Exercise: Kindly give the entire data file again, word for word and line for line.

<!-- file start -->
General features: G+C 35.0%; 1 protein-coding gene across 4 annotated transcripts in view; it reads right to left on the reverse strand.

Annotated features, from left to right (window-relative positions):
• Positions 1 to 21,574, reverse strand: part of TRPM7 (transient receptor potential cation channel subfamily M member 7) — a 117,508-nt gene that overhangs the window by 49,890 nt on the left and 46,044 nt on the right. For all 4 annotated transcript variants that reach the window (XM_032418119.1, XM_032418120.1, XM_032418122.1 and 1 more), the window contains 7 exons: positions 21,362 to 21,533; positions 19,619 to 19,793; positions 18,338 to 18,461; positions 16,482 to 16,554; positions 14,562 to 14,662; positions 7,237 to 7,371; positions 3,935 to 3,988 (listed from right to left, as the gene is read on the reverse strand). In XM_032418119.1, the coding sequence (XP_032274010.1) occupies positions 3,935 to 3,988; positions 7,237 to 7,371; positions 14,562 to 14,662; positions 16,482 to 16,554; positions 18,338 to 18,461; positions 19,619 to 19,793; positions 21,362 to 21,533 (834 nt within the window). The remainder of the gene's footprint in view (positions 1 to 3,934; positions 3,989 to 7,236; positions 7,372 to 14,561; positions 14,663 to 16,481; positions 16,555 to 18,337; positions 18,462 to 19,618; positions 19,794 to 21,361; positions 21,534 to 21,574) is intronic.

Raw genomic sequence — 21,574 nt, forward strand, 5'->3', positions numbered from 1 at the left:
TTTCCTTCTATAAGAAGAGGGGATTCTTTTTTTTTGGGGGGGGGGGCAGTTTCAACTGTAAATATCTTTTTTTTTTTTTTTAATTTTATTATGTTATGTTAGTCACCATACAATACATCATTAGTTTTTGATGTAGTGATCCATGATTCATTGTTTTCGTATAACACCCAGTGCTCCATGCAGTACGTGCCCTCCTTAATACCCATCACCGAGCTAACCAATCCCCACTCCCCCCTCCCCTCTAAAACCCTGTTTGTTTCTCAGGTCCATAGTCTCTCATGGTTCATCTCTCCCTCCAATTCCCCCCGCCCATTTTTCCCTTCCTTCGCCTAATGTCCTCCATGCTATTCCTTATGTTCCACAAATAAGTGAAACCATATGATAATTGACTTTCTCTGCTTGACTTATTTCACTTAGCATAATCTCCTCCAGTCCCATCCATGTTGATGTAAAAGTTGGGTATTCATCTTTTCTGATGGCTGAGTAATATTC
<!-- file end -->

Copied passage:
General features: G+C 35.0%; 1 protein-coding gene across 4 annotated transcripts in view; it reads right to left on the reverse strand.

Annotated features, from left to right (window-relative positions):
• Positions 1 to 21,574, reverse strand: part of TRPM7 (transient receptor potential cation channel subfamily M member 7) — a 117,508-nt gene that overhangs the window by 49,890 nt on the left and 46,044 nt on the right. For all 4 annotated transcript variants that reach the window (XM_032418119.1, XM_032418120.1, XM_032418122.1 and 1 more), the window contains 7 exons: positions 21,362 to 21,533; positions 19,619 to 19,793; positions 18,338 to 18,461; positions 16,482 to 16,554; positions 14,562 to 14,662; positions 7,237 to 7,371; positions 3,935 to 3,988 (listed from right to left, as the gene is read on the reverse strand). In XM_032418119.1, the coding sequence (XP_032274010.1) occupies positions 3,935 to 3,988; positions 7,237 to 7,371; positions 14,562 to 14,662; positions 16,482 to 16,554; positions 18,338 to 18,461; positions 19,619 to 19,793; positions 21,362 to 21,533 (834 nt within the window). The remainder of the gene's footprint in view (positions 1 to 3,934; positions 3,989 to 7,236; positions 7,372 to 14,561; positions 14,663 to 16,481; positions 16,555 to 18,337; positions 18,462 to 19,618; positions 19,794 to 21,361; positions 21,534 to 21,574) is intronic.

Raw genomic sequence — 21,574 nt, forward strand, 5'->3', positions numbered from 1 at the left:
TTTCCTTCTATAAGAAGAGGGGATTCTTTTTTTTTGGGGGGGGGGGCAGTTTCAACTGTAAATATCTTTTTTTTTTTTTTTAATTTTATTATGTTATGTTAGTCACCATACAATACATCATTAGTTTTTGATGTAGTGATCCATGATTCATTGTTTTCGTATAACACCCAGTGCTCCATGCAGTACGTGCCCTCCTTAATACCCATCACCGAGCTAACCAATCCCCACTCCCCCCTCCCCTCTAAAACCCTGTTTGTTTCTCAGGTCCATAGTCTCTCATGGTTCATCTCTCCCTCCAATTCCCCCCGCCCATTTTTCCCTTCCTTCGCCTAATGTCCTCCATGCTATTCCTTATGTTCCACAAATAAGTGAAACCATATGATAATTGACTTTCTCTGCTTGACTTATTTCACTTAGCATAATCTCCTCCAGTCCCATCCATGTTGATGTAAAAGTTGGGTATTCATCTTTTCTGATGGCTGAGTAATATTC